In the race to be Vermont’s next lieutenant governor, David Zuckerman and Joe Benning met earlier this month for another debate before voters make their choice on Nov. 8. The two candidates differed on topics ranging from housing and Act 250 to guns.
The first subject of the evening was how each candidate would work to fix housing shortages.
Benning, a Republican state senator representing Caledonia, went first in this final debate of the VTDigger debate series, and said he is against a new government registry on rental properties in the state.
“I would say there is a place for public/private partnership but I oppose that registry because I don’t believe it’s appropriate for the state of Vermont to take over people’s property,” he said. “And when you establish a registry there’s only one reason that you are doing that, you are looking to have as much as you can have on what is out there from a private perspective and then you obviously bring something kind of regulation to get that to where you want it to be.”
“It’s not the function of government to provide housing stock, that’s the function of private persons,” he added, noting most public housing does not currently have public funding going into it.
Benning also said he worked with the governor’s office to secure $90 million for housing. However, not enough new projects are currently ready to start. “Our current predicament is we don’t have shovel-ready projects ready to go,” he said.
Zuckerman, a Democrat, said that Sen. Patrick Leahy, D-Vt., is largely responsible for helping the state obtain the $90 million from the federal government that Benning had mentioned. He also suggested the government can have more roles in housing regulation.
“If it’s public dollars, I do think there is a reasonable expectation that there be limits on some of the potential price increases,” Zuckerman said. “If it’s affordable housing will it be perpetually affordable?”
He said he supports a statewide rental registry and he does not see it as government overreach.
“I have a rental property, it’s registered with the city of Burlington,” he said. “We are inspected every few years to make sure that it is safe for the occupants. It is not the city taking over my property or telling me what to do.”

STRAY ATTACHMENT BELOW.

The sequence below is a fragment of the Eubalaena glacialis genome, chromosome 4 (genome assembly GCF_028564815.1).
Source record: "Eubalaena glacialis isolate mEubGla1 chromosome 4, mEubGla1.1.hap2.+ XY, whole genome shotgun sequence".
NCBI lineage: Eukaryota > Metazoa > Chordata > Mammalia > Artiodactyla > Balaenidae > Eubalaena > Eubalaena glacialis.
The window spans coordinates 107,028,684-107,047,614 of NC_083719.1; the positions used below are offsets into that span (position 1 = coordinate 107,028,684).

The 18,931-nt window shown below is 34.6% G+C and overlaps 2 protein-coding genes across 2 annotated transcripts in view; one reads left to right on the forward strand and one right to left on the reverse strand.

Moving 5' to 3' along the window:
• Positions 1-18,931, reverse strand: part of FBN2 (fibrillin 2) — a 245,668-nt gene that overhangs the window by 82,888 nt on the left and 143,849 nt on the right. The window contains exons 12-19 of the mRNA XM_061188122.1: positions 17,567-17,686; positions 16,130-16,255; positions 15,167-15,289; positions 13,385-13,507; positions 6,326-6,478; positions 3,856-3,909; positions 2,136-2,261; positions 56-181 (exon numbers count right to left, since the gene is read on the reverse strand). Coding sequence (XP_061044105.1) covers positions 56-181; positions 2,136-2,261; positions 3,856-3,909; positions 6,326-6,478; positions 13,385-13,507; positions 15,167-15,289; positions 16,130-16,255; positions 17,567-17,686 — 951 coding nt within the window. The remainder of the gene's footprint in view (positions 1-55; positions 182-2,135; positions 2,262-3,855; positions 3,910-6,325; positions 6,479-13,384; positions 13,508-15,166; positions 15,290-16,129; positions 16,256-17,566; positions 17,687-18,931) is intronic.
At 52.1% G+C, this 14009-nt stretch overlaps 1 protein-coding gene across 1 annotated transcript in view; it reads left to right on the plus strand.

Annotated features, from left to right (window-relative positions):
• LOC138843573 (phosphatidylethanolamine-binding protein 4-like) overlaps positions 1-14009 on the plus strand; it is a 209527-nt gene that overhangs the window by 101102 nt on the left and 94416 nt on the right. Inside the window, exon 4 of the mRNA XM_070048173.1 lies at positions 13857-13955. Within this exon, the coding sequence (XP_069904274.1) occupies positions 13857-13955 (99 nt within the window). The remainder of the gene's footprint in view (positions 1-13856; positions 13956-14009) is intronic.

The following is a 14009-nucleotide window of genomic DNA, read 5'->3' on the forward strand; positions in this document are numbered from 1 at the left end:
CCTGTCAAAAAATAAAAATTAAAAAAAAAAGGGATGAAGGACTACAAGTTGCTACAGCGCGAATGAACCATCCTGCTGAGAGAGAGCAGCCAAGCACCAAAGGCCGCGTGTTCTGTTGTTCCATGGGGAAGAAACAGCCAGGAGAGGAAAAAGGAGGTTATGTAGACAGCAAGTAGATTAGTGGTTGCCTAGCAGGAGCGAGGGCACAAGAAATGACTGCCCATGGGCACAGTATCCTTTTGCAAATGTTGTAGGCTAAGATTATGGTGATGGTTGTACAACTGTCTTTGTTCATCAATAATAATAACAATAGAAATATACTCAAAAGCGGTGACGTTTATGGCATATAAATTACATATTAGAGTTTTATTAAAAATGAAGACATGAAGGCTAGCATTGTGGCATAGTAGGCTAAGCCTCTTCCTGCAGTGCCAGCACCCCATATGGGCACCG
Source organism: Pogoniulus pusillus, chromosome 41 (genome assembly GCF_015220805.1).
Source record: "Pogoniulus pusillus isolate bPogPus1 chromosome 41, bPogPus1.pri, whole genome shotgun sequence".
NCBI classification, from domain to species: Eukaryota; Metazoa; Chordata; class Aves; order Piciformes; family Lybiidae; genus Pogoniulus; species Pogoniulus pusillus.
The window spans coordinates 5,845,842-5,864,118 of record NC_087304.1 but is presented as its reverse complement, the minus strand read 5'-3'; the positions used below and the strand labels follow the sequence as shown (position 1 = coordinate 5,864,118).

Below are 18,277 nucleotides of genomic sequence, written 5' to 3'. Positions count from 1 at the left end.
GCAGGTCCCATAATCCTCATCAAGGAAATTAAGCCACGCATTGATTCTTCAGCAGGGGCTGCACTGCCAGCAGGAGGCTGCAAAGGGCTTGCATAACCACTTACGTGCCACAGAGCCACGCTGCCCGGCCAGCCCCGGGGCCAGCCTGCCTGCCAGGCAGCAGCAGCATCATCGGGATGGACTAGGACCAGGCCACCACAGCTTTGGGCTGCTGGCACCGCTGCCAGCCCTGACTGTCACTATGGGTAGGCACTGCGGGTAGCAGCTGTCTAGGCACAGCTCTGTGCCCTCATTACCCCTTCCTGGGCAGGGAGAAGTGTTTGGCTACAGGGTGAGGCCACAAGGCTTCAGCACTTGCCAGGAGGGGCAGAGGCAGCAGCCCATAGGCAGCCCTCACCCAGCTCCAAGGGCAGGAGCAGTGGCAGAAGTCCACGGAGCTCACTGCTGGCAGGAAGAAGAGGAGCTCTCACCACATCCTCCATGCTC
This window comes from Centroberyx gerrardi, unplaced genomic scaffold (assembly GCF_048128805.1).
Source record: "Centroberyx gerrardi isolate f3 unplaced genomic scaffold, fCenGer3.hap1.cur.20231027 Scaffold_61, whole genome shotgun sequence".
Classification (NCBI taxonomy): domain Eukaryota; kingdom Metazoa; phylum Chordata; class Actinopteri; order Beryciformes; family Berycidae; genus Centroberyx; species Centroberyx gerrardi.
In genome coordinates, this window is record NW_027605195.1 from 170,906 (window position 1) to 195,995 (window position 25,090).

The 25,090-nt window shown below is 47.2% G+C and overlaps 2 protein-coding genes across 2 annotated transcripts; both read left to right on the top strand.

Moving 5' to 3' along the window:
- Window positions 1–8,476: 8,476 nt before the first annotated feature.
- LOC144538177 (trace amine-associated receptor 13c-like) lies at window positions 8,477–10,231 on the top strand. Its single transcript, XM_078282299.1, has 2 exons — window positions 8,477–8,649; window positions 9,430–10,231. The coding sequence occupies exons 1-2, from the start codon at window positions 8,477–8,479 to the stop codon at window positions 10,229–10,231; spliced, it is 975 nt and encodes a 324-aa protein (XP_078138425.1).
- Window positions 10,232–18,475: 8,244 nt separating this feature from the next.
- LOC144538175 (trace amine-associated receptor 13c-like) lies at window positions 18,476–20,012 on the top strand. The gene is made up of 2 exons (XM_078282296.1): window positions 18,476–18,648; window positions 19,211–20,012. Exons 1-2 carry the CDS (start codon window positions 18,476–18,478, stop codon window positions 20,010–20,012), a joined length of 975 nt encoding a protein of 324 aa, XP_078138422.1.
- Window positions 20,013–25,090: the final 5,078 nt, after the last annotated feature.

Zuckerman added that having a registry would help the state make better plans for the future in regard to new developments.
Village centers vs. sprawl development
Each candidate was asked whether they favor policies that encourage sprawling development or village centers. Zuckerman said that developing village centers will spur the local economy.
“The state could both support infrastructure investments, sewer, and water lines to help encourage development in those town and village centers,” he said. “That would reduce sprawl, that would rebuild our small, rural communities, potentially increasing the number of people living in areas that have the country store be able to thrive, or a hardware store or a small mechanic shop.”
According to Zuckerman, Act 250, the state’s land use law that many critics believe is too burdensome, is the reason Vermont has maintained its rural character over the years.
Benning agreed that Act 250 has served a role in maintaining Vermont’s character. However, he said that doesn’t mean there isn’t room for reform.
“There have been impediments placed in front of developers who have become very frustrated as a result and have been begging us to make simple changes that might enable them to better serve Vermonters,” he said.
“One is at the front end — how does a developer know and understand whether or not a given project will meet the Act 250 criteria,” he said. ” … The other is at the back end and, frankly, the people that I have talked to have found this to be the worst part of it. When an Act 250 permit is granted and then appealed, the appellate process can last for many months if not years … and the expense to developers is extremely high.”
Health care, guns, and more
On health care, Zuckerman is open to the idea of looking into a single-payer model as had been previously considered in the past. In contrast, Benning suggested a one-payer model for a single state could be too costly.
When debating proposals to have state requirements for keeping guns locked away, Benning said such policies put many thousands of Vermonters at risk during a crisis — and police are often up to a half hour away when danger strikes. Zuckerman proposed state funding for professional-grade gun lockers; he’s also for increased waiting periods for purchases through background checks.
Each candidate weighed in on the Randolph High School controversy, where a transgender student identifying as female was using the girls’ locker room. Both candidates agreed that the students involved are not getting enough say in the public debate, and each pledged to continue to engage young people on all different matters.